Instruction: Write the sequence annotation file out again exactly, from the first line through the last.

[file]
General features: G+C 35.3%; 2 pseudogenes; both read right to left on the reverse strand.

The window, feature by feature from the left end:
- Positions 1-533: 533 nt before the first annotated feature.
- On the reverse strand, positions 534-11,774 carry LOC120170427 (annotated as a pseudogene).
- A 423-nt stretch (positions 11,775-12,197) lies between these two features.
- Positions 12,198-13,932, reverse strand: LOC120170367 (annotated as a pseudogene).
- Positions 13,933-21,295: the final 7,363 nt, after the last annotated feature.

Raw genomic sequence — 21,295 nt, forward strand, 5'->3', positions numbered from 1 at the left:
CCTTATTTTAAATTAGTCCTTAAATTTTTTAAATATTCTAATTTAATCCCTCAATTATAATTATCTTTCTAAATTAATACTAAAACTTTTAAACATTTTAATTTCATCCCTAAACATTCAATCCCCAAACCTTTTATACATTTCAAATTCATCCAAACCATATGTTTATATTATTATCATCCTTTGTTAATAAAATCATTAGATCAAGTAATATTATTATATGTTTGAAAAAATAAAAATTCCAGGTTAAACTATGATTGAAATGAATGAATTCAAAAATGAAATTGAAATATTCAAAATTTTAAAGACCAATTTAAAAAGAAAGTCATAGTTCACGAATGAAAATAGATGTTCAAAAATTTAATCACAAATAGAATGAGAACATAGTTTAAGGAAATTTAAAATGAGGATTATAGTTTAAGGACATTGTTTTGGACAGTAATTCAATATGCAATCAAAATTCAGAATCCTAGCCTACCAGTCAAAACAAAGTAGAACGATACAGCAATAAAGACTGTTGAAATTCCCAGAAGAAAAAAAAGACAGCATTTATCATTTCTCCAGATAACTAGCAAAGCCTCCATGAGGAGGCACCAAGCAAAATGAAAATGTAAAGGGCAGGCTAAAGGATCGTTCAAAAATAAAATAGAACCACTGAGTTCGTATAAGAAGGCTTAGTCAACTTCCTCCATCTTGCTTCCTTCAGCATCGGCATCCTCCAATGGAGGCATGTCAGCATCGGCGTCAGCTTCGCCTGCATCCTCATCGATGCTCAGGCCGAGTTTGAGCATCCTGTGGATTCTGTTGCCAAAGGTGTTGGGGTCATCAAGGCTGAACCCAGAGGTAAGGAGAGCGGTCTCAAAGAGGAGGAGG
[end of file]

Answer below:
General features: G+C 35.3%; 2 pseudogenes; both read right to left on the reverse strand.

The window, feature by feature from the left end:
- Positions 1-533: 533 nt before the first annotated feature.
- On the reverse strand, positions 534-11,774 carry LOC120170427 (annotated as a pseudogene).
- A 423-nt stretch (positions 11,775-12,197) lies between these two features.
- Positions 12,198-13,932, reverse strand: LOC120170367 (annotated as a pseudogene).
- Positions 13,933-21,295: the final 7,363 nt, after the last annotated feature.

Raw genomic sequence — 21,295 nt, forward strand, 5'->3', positions numbered from 1 at the left:
CCTTATTTTAAATTAGTCCTTAAATTTTTTAAATATTCTAATTTAATCCCTCAATTATAATTATCTTTCTAAATTAATACTAAAACTTTTAAACATTTTAATTTCATCCCTAAACATTCAATCCCCAAACCTTTTATACATTTCAAATTCATCCAAACCATATGTTTATATTATTATCATCCTTTGTTAATAAAATCATTAGATCAAGTAATATTATTATATGTTTGAAAAAATAAAAATTCCAGGTTAAACTATGATTGAAATGAATGAATTCAAAAATGAAATTGAAATATTCAAAATTTTAAAGACCAATTTAAAAAGAAAGTCATAGTTCACGAATGAAAATAGATGTTCAAAAATTTAATCACAAATAGAATGAGAACATAGTTTAAGGAAATTTAAAATGAGGATTATAGTTTAAGGACATTGTTTTGGACAGTAATTCAATATGCAATCAAAATTCAGAATCCTAGCCTACCAGTCAAAACAAAGTAGAACGATACAGCAATAAAGACTGTTGAAATTCCCAGAAGAAAAAAAAGACAGCATTTATCATTTCTCCAGATAACTAGCAAAGCCTCCATGAGGAGGCACCAAGCAAAATGAAAATGTAAAGGGCAGGCTAAAGGATCGTTCAAAAATAAAATAGAACCACTGAGTTCGTATAAGAAGGCTTAGTCAACTTCCTCCATCTTGCTTCCTTCAGCATCGGCATCCTCCAATGGAGGCATGTCAGCATCGGCGTCAGCTTCGCCTGCATCCTCATCGATGCTCAGGCCGAGTTTGAGCATCCTGTGGATTCTGTTGCCAAAGGTGTTGGGGTCATCAAGGCTGAACCCAGAGGTAAGGAGAGCGGTCTCAAAGAGGAGGAGG